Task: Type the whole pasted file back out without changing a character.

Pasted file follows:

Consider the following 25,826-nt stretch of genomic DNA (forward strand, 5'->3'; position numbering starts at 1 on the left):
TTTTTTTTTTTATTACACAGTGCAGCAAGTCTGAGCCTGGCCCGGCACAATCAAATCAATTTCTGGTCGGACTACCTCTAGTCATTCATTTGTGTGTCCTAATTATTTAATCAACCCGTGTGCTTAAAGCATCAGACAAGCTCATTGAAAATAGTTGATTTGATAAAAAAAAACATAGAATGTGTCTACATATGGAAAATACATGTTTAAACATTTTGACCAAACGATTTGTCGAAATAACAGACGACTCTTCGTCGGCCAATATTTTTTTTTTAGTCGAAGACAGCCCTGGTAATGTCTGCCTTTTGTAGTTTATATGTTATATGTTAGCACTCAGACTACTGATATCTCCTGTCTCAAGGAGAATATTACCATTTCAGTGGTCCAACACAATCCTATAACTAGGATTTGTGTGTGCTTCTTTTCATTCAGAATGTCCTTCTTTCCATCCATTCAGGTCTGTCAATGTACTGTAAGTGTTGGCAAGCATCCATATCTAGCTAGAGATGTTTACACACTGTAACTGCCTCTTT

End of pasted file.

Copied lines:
Consider the following 25,826-nt stretch of genomic DNA (forward strand, 5'->3'; position numbering starts at 1 on the left):
TTTTTTTTTTTATTACACAGTGCAGCAAGTCTGAGCCTGGCCCGGCACAATCAAATCAATTTCTGGTCGGACTACCTCTAGTCATTCATTTGTGTGTCCTAATTATTTAATCAACCCGTGTGCTTAAAGCATCAGACAAGCTCATTGAAAATAGTTGATTTGATAAAAAAAAACATAGAATGTGTCTACATATGGAAAATACATGTTTAAACATTTTGACCAAACGATTTGTCGAAATAACAGACGACTCTTCGTCGGCCAATATTTTTTTTTTAGTCGAAGACAGCCCTGGTAATGTCTGCCTTTTGTAGTTTATATGTTATATGTTAGCACTCAGACTACTGATATCTCCTGTCTCAAGGAGAATATTACCATTTCAGTGGTCCAACACAATCCTATAACTAGGATTTGTGTGTGCTTCTTTTCATTCAGAATGTCCTTCTTTCCATCCATTCAGGTCTGTCAATGTACTGTAAGTGTTGGCAAGCATCCATATCTAGCTAGAGATGTTTACACACTGTAACTGCCTCTTT